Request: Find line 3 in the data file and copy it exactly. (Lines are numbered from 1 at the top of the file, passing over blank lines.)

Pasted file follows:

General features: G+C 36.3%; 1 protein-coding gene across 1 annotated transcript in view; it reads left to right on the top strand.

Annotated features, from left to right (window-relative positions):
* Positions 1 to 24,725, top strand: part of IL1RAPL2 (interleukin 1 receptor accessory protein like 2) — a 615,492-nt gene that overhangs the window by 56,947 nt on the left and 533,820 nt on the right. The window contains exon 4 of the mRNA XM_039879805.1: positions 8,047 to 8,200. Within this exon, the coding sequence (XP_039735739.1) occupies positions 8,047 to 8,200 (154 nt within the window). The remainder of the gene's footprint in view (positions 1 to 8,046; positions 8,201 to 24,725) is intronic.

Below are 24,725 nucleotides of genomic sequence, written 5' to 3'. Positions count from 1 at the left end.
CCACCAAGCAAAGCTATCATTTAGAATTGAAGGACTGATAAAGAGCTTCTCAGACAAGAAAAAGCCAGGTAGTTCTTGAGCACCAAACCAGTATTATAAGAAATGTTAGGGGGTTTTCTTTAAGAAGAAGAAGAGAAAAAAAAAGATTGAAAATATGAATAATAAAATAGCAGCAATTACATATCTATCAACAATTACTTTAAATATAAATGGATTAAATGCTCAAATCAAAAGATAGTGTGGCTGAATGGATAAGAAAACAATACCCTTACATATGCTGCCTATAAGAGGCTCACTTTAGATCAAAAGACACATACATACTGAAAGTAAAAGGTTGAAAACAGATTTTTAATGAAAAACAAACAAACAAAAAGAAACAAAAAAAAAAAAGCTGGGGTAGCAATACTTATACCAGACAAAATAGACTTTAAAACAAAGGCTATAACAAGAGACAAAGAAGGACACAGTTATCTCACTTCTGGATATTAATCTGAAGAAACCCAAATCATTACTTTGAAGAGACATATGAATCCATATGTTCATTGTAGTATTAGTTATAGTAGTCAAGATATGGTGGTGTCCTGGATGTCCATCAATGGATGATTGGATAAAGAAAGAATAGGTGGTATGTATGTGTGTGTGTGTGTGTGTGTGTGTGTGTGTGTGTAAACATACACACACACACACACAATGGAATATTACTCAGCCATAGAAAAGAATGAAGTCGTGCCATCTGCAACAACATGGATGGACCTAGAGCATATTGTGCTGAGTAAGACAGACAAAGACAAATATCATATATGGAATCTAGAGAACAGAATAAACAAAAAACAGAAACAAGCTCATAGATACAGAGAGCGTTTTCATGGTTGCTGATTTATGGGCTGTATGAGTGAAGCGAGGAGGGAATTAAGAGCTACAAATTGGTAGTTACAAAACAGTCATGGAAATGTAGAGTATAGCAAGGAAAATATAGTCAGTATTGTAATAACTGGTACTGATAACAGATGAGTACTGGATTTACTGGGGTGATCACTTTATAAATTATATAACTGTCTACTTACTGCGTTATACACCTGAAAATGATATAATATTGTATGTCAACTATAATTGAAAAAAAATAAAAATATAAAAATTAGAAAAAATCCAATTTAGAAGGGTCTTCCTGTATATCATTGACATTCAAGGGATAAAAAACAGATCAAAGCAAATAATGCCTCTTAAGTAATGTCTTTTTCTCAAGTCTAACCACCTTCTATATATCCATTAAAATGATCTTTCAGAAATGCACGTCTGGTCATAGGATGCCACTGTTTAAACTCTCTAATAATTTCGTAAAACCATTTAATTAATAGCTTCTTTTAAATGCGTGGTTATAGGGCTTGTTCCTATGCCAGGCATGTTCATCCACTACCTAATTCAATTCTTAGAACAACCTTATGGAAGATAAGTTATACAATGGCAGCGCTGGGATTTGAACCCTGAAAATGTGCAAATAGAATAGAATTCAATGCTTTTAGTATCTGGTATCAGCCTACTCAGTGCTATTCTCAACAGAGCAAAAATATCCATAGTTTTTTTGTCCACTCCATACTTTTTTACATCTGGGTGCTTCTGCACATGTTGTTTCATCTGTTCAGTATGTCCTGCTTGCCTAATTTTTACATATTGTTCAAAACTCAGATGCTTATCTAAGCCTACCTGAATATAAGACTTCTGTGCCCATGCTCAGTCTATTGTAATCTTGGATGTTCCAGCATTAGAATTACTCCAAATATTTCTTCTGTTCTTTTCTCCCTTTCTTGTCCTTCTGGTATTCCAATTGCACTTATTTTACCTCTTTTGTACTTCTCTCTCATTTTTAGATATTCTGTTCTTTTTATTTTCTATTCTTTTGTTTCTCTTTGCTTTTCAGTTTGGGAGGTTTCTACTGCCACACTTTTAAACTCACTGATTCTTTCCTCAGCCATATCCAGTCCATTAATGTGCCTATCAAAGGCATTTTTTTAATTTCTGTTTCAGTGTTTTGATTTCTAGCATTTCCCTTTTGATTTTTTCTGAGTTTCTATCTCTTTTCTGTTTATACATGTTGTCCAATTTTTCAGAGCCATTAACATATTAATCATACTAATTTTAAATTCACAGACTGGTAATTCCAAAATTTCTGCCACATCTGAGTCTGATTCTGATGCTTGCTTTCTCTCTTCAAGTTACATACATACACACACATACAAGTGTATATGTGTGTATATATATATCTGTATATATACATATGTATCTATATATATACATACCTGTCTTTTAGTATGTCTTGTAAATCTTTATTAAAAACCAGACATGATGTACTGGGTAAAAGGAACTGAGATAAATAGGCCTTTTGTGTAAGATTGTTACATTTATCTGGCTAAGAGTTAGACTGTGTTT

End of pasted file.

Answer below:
* Positions 1 to 24,725, top strand: part of IL1RAPL2 (interleukin 1 receptor accessory protein like 2) — a 615,492-nt gene that overhangs the window by 56,947 nt on the left and 533,820 nt on the right. The window contains exon 4 of the mRNA XM_039879805.1: positions 8,047 to 8,200. Within this exon, the coding sequence (XP_039735739.1) occupies positions 8,047 to 8,200 (154 nt within the window). The remainder of the gene's footprint in view (positions 1 to 8,046; positions 8,201 to 24,725) is intronic.